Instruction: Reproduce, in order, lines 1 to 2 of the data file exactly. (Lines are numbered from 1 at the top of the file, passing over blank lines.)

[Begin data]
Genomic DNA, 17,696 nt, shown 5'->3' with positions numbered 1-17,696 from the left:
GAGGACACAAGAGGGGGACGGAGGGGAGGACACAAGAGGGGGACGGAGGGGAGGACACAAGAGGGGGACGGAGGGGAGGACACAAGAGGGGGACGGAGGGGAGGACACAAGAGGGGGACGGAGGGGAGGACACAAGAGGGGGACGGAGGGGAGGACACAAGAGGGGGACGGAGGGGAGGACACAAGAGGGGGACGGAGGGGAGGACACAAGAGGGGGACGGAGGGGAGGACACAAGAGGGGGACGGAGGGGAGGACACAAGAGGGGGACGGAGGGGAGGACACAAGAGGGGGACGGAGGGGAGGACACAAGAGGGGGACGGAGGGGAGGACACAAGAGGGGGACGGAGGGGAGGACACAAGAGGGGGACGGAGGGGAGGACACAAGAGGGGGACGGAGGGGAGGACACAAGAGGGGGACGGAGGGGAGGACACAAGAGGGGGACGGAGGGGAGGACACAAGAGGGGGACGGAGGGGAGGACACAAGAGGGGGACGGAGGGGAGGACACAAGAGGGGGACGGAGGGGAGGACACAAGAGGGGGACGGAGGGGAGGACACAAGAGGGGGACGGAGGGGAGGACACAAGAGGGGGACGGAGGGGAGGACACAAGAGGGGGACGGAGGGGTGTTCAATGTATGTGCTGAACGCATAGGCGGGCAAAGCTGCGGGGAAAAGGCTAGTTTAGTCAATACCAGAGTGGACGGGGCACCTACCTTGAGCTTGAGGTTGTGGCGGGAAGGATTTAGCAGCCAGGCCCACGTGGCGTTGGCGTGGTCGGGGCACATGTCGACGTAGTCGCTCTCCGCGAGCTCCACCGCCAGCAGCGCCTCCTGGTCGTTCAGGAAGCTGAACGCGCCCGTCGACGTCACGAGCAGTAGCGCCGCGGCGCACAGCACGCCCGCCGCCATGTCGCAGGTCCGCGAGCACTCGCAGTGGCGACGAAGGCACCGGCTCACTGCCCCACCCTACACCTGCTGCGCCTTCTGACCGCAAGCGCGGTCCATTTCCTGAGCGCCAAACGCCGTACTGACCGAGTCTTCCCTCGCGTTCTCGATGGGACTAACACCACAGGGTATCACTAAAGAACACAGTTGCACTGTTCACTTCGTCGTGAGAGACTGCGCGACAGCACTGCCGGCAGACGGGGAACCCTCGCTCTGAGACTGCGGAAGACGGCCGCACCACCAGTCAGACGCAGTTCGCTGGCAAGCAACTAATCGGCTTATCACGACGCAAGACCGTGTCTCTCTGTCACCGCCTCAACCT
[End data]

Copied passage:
Genomic DNA, 17,696 nt, shown 5'->3' with positions numbered 1-17,696 from the left:
GAGGACACAAGAGGGGGACGGAGGGGAGGACACAAGAGGGGGACGGAGGGGAGGACACAAGAGGGGGACGGAGGGGAGGACACAAGAGGGGGACGGAGGGGAGGACACAAGAGGGGGACGGAGGGGAGGACACAAGAGGGGGACGGAGGGGAGGACACAAGAGGGGGACGGAGGGGAGGACACAAGAGGGGGACGGAGGGGAGGACACAAGAGGGGGACGGAGGGGAGGACACAAGAGGGGGACGGAGGGGAGGACACAAGAGGGGGACGGAGGGGAGGACACAAGAGGGGGACGGAGGGGAGGACACAAGAGGGGGACGGAGGGGAGGACACAAGAGGGGGACGGAGGGGAGGACACAAGAGGGGGACGGAGGGGAGGACACAAGAGGGGGACGGAGGGGAGGACACAAGAGGGGGACGGAGGGGAGGACACAAGAGGGGGACGGAGGGGAGGACACAAGAGGGGGACGGAGGGGAGGACACAAGAGGGGGACGGAGGGGAGGACACAAGAGGGGGACGGAGGGGAGGACACAAGAGGGGGACGGAGGGGAGGACACAAGAGGGGGACGGAGGGGAGGACACAAGAGGGGGACGGAGGGGAGGACACAAGAGGGGGACGGAGGGGTGTTCAATGTATGTGCTGAACGCATAGGCGGGCAAAGCTGCGGGGAAAAGGCTAGTTTAGTCAATACCAGAGTGGACGGGGCACCTACCTTGAGCTTGAGGTTGTGGCGGGAAGGATTTAGCAGCCAGGCCCACGTGGCGTTGGCGTGGTCGGGGCACATGTCGACGTAGTCGCTCTCCGCGAGCTCCACCGCCAGCAGCGCCTCCTGGTCGTTCAGGAAGCTGAACGCGCCCGTCGACGTCACGAGCAGTAGCGCCGCGGCGCACAGCACGCCCGCCGCCATGTCGCAGGTCCGCGAGCACTCGCAGTGGCGACGAAGGCACCGGCTCACTGCCCCACCCTACACCTGCTGCGCCTTCTGACCGCAAGCGCGGTCCATTTCCTGAGCGCCAAACGCCGTACTGACCGAGTCTTCCCTCGCGTTCTCGATGGGACTAACACCACAGGGTATCACTAAAGAACACAGTTGCACTGTTCACTTCGTCGTGAGAGACTGCGCGACAGCACTGCCGGCAGACGGGGAACCCTCGCTCTGAGACTGCGGAAGACGGCCGCACCACCAGTCAGACGCAGTTCGCTGGCAAGCAACTAATCGGCTTATCACGACGCAAGACCGTGTCTCTCTGTCACCGCCTCAACCT